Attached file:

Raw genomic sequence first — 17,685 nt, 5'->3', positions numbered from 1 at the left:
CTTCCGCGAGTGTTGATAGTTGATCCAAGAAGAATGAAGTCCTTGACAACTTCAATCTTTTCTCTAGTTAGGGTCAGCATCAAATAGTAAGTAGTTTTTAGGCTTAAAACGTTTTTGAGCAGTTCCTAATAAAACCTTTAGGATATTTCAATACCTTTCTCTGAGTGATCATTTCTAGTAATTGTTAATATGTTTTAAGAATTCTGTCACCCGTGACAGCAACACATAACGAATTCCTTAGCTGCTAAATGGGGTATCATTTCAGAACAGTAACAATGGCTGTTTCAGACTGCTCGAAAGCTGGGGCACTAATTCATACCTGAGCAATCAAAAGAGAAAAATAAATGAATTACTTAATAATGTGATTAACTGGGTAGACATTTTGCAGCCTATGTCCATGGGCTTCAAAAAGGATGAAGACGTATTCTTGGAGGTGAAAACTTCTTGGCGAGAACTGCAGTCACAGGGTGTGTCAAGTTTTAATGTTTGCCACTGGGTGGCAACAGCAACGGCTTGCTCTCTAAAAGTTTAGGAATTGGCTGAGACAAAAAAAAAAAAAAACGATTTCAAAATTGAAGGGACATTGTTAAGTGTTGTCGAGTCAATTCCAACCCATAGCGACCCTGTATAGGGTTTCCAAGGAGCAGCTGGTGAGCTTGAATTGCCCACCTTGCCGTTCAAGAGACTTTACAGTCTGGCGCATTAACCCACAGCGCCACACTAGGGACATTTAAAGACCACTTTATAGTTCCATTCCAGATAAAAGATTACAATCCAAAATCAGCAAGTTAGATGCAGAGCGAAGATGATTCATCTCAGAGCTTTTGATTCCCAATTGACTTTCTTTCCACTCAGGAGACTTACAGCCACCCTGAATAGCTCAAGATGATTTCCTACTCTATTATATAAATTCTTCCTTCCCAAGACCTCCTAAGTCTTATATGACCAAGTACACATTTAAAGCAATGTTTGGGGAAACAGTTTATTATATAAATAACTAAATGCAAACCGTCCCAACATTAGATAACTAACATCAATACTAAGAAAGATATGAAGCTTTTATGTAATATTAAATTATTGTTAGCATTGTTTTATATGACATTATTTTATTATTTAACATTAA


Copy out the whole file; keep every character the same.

Raw genomic sequence first — 17,685 nt, 5'->3', positions numbered from 1 at the left:
CTTCCGCGAGTGTTGATAGTTGATCCAAGAAGAATGAAGTCCTTGACAACTTCAATCTTTTCTCTAGTTAGGGTCAGCATCAAATAGTAAGTAGTTTTTAGGCTTAAAACGTTTTTGAGCAGTTCCTAATAAAACCTTTAGGATATTTCAATACCTTTCTCTGAGTGATCATTTCTAGTAATTGTTAATATGTTTTAAGAATTCTGTCACCCGTGACAGCAACACATAACGAATTCCTTAGCTGCTAAATGGGGTATCATTTCAGAACAGTAACAATGGCTGTTTCAGACTGCTCGAAAGCTGGGGCACTAATTCATACCTGAGCAATCAAAAGAGAAAAATAAATGAATTACTTAATAATGTGATTAACTGGGTAGACATTTTGCAGCCTATGTCCATGGGCTTCAAAAAGGATGAAGACGTATTCTTGGAGGTGAAAACTTCTTGGCGAGAACTGCAGTCACAGGGTGTGTCAAGTTTTAATGTTTGCCACTGGGTGGCAACAGCAACGGCTTGCTCTCTAAAAGTTTAGGAATTGGCTGAGACAAAAAAAAAAAAAAACGATTTCAAAATTGAAGGGACATTGTTAAGTGTTGTCGAGTCAATTCCAACCCATAGCGACCCTGTATAGGGTTTCCAAGGAGCAGCTGGTGAGCTTGAATTGCCCACCTTGCCGTTCAAGAGACTTTACAGTCTGGCGCATTAACCCACAGCGCCACACTAGGGACATTTAAAGACCACTTTATAGTTCCATTCCAGATAAAAGATTACAATCCAAAATCAGCAAGTTAGATGCAGAGCGAAGATGATTCATCTCAGAGCTTTTGATTCCCAATTGACTTTCTTTCCACTCAGGAGACTTACAGCCACCCTGAATAGCTCAAGATGATTTCCTACTCTATTATATAAATTCTTCCTTCCCAAGACCTCCTAAGTCTTATATGACCAAGTACACATTTAAAGCAATGTTTGGGGAAACAGTTTATTATATAAATAACTAAATGCAAACCGTCCCAACATTAGATAACTAACATCAATACTAAGAAAGATATGAAGCTTTTATGTAATATTAAATTATTGTTAGCATTGTTTTATATGACATTATTTTATTATTTAACATTAA